The HL-60 (Human promyelocytic leukemia cells) cell line has been used for laboratory research on how certain kinds of blood cells are formed. HL-60 proliferates continuously in suspension culture in nutrient and antibiotic chemicals. The doubling time is about 36–48 hours. The cell line was derived from a 36-year-old woman with acute promyelocytic leukemia at MD Anderson Cancer Center. HL-60 cells are predominantly a neutrophilic promyelocyte (precursor).
Proliferation of HL-60 cells occurs through the transferrin and insulin receptors, which are expressed on cell surface. The requirement for insulin and transferrin is absolute, as HL-60 proliferation immediately ceases if either of these compounds is removed from the serum-free culture media. With this line, differentiation to mature granulocytes can be induced by compounds such as dimethyl sulfoxide (DMSO), or retinoic acid. Other compounds like 1,25-dihydroxyvitamin D3, 12-O-tetradecanoylphorbol-13-acetate (TPA) and GM-CSF can induce HL-60 to differentiate to monocytic, macrophage-like and eosinophil phenotypes, respectively.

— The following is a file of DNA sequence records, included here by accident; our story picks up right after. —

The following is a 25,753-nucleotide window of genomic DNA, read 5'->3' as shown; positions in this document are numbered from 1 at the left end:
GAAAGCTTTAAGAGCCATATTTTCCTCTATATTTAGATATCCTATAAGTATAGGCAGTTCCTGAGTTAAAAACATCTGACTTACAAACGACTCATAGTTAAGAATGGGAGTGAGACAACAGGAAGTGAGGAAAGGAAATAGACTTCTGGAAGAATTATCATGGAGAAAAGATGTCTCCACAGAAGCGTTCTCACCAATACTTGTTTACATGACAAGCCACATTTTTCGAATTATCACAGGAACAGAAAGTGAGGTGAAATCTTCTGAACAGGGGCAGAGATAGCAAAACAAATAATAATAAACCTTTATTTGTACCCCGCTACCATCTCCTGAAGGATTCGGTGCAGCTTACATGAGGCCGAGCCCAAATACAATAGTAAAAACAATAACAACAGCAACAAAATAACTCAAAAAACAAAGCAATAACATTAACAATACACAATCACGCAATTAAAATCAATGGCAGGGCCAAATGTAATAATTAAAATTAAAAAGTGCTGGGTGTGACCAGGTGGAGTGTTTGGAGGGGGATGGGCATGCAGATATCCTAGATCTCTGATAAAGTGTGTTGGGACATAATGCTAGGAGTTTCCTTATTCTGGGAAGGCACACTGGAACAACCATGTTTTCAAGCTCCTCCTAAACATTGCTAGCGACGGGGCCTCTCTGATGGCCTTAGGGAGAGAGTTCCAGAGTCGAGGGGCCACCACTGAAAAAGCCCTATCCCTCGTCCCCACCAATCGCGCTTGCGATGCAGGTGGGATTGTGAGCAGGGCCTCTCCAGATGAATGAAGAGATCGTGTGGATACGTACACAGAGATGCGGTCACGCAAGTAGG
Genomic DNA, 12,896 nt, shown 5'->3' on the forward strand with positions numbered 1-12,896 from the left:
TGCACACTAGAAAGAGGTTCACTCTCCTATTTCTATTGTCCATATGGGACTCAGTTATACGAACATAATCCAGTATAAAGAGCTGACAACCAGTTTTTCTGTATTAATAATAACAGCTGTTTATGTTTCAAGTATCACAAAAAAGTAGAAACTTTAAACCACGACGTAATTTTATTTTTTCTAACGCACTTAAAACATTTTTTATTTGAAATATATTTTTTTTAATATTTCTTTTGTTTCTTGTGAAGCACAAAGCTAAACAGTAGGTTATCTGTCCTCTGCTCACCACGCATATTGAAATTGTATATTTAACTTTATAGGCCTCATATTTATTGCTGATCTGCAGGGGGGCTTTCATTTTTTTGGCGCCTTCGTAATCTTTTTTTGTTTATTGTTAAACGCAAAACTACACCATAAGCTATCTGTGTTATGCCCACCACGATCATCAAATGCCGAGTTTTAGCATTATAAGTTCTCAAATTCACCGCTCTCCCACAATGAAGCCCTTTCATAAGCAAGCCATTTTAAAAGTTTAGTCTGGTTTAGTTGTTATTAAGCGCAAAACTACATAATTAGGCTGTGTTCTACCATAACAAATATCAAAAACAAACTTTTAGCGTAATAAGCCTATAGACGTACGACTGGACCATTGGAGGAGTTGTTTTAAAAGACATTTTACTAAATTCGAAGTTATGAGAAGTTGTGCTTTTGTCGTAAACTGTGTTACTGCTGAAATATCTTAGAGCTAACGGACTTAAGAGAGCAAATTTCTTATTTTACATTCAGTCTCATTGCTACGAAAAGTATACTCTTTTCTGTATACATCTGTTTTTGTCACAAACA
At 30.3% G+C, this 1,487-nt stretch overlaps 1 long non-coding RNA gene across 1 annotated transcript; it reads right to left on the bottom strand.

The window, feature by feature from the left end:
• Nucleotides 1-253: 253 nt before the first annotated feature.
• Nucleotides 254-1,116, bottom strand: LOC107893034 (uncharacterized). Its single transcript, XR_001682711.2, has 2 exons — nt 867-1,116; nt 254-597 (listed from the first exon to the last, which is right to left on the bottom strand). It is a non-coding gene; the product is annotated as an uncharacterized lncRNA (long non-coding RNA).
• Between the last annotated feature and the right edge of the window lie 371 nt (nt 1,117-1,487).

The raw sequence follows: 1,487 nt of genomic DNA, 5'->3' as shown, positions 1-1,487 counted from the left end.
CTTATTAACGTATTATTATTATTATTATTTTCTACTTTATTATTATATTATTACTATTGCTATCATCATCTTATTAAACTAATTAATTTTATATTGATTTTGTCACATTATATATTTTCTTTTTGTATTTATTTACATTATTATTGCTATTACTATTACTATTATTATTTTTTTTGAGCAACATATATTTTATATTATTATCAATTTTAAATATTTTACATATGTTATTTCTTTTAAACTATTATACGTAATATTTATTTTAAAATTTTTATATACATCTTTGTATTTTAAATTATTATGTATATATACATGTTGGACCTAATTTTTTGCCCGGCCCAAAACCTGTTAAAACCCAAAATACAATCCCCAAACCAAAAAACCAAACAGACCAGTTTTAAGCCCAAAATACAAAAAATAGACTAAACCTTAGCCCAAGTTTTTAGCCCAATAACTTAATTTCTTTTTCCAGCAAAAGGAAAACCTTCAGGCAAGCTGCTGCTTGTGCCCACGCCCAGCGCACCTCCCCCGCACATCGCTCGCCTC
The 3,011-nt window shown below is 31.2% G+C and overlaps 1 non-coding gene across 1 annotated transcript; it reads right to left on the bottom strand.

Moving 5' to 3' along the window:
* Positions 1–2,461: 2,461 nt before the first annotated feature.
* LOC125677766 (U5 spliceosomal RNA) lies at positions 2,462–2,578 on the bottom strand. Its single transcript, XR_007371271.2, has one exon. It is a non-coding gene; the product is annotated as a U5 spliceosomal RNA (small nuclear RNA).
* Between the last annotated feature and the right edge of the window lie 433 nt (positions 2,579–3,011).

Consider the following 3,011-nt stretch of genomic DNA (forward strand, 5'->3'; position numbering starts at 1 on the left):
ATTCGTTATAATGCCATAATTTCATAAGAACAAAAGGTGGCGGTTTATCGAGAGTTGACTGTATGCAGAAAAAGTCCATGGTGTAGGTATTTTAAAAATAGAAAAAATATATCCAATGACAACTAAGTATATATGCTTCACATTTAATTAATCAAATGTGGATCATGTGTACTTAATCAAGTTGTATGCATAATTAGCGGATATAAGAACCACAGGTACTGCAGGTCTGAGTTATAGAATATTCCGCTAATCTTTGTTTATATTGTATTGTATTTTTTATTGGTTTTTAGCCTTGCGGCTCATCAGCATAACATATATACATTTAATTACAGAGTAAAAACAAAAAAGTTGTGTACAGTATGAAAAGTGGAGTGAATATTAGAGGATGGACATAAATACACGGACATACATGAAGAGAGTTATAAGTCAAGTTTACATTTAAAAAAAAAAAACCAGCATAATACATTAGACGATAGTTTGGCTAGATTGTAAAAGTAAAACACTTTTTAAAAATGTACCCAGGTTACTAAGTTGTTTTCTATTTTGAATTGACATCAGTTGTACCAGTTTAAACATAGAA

The HL-60 cultured cell line provides a continuous source of human cells for studying the molecular events of myeloid differentiation and the effects of physiologic, pharmacologic, and virologic elements on this process. HL-60 cell model was used to study the effect of DNA topoisomerase (topo) IIα and IIβ on differentiation and apoptosis of cells and is especially useful in dielectrophoresis studies, which require an aqueous environment with suspended and round cells. Furthermore, these cells have been used in order to investigate whether intracellular calcium plays a role in caspase activation induced by reactive oxygen species.
Chromatin and gene expression profiling in HL-60 cells and differentiated cells derived from these has been performed recently. 
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